On December 19, 2009, President Obama signed the 2010 Department of Defense Appropriations Act (the "DOD Act"), which extended two significant features of the COBRA health care continuation coverage premium subsidy originally enacted in early 2009 by the American Recovery and Reinvestment Act ("ARRA").
(1) To be an "assistance eligible individual" and qualify for the subsidy, a covered employee (and his or her spouse and dependent children, if applicable) must have a COBRA "qualifying event" that is the involuntary termination of the employee's employment during a specified eligibility period. Previously, such involuntary termination had to take place during the period from September 1, 2008, through December 31, 2009. The DOD Act extends this eligibility period to February 28, 2010.
(2) In addition, the DOD Act extends the maximum period during which assistance eligible individuals may receive the subsidy to15 months (previously, the maximum period was only 9 months).
The original ARRA COBRA subsidy applied to periods of health care continuation coverage that began on or after February 15, 2009. Because the subsidy was only available for 9 months, this meant that many assistance eligible individuals used up their subsidy eligibility in November 2009, so that no subsidy was available starting with their December coverage.
ARRA already required group health plan administrators to provide a COBRA subsidy notice to all individuals who had a qualifying event from September 1, 2008 through December 31, 2009. Plan administrators must now provide this notice (updated to include information about the DOD Act extension) to all individuals who experience qualifying events through February 28, 2010.
Under ARRA, certain individuals who were involuntarily terminated in December, 2009 who should otherwise have been "assistance eligible individuals" failed to qualify for the COBRA subsidy, due to a glitch in the drafting of the statute. The original statute provided that in order for someone terminating employment in December, 2009 to be an assistance eligible individual, he or she must have been involuntarily terminated in December AND must also have actually lost heath care coverage during December.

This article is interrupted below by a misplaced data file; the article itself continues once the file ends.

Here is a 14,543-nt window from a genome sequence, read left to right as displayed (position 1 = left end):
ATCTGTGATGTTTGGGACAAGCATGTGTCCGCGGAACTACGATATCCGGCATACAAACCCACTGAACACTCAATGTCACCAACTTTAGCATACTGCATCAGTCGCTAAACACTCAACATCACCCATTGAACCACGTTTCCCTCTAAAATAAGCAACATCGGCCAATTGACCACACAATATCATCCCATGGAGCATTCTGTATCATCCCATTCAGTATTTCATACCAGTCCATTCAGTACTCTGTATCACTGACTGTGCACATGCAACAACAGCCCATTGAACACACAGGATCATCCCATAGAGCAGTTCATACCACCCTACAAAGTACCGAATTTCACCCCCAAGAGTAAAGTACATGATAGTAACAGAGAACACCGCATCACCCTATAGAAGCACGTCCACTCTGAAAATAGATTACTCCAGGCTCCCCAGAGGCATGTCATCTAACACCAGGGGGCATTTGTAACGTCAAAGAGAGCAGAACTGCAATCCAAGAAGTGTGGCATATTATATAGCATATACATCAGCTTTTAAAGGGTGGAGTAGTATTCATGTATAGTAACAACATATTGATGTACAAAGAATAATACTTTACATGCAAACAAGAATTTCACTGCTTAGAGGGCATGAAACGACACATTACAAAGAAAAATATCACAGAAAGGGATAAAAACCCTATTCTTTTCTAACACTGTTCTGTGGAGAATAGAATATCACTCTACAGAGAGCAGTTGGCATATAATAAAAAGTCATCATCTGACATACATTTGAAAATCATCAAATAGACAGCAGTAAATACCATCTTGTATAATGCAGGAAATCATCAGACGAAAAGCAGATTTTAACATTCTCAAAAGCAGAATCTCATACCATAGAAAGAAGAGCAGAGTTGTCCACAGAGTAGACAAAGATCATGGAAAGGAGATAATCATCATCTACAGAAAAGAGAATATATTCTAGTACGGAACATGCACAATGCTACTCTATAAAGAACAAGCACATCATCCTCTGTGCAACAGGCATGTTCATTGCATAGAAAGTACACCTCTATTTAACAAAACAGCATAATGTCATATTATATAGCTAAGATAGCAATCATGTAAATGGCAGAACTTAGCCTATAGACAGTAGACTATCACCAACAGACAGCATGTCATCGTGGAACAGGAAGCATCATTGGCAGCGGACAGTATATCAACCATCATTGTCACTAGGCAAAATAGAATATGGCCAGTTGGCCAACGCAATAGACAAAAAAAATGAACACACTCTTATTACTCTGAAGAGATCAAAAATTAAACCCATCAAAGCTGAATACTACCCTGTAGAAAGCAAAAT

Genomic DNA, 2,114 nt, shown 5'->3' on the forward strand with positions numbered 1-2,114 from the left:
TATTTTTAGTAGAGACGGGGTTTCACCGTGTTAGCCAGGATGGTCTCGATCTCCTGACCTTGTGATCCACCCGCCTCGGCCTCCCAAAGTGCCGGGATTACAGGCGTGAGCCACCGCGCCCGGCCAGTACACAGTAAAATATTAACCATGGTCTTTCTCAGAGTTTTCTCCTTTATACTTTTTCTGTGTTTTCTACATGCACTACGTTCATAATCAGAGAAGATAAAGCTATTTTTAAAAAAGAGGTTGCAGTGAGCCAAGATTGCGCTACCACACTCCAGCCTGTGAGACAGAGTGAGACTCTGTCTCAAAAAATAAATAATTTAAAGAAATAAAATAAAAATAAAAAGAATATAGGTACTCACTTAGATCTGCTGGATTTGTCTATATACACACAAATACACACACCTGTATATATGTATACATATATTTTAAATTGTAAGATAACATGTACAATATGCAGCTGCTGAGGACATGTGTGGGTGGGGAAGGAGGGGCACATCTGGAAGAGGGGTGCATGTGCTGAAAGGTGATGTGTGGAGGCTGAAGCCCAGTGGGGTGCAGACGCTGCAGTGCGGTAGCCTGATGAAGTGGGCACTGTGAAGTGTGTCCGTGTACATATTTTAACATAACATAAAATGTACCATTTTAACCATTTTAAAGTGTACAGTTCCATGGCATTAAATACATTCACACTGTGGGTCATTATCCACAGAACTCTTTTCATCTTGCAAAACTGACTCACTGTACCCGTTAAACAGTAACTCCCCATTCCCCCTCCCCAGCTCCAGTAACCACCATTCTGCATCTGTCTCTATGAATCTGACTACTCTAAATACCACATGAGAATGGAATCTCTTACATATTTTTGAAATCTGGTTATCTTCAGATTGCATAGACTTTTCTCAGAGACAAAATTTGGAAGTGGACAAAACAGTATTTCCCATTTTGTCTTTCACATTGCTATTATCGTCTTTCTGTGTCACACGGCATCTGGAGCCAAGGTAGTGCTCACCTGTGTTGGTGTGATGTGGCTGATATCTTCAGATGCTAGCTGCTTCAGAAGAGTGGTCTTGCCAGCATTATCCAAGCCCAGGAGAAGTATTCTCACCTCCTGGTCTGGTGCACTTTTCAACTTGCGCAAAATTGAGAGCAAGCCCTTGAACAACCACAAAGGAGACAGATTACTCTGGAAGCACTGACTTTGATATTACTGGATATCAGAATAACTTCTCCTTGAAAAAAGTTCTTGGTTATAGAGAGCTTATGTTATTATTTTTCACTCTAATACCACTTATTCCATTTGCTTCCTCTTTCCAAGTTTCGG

Some employer group health plans just provide coverage through the day an employee is terminated. So, for example, someone terminating employment on December 15, 2009 would lose coverage on December 16. However, other group health plans provide that once coverage is purchased for an employee for a given month, such an employee is covered through the end of the month. In this example, someone who terminates employment on December 15, 2009, is covered through December 31, 2009, and does not actually LOSE coverage until January 1, 2010. This wording of the statute had the apparently unintended effect of making many employees who involuntarily terminated employment in December (but who did not actually lose coverage until January) ineligible for the subsidy in December.
The DOD Act has amended the language of ARRA to clarify that someone becomes an assistance eligible individual based on the date of their involuntary termination (i.e., their qualifying event) – NOT the date they actually lost coverage.
If the group health plan, the employer, or the group health plan insurer denies an individual's eligibility for the COBRA premium subsidy, such individual can ask the Department of Labor ("DOL") to perform an expedited review on the denial. The DOL must then make a determination within 15 business days after receiving a completed review request. The DOL provides an application form that can be filed online or submitted by fax or e-mail at www.dol.gov/COBRA.
The DOL is likely to issue model notices by mid- January, 2010, and may also issue additional guidance to help group health plans and employers comply with these requirements. In addition, legislation to extend the subsidy beyond February 28, 2010 is under consideration. Fenwick & West LLP will continue to post additional information to its website as it becomes available.
For more information on this, or related matters, you may contact:
Mona A. Clee, Of Counsel
Employee Benefits Group, Corporate Group,
Employment & Labor Group
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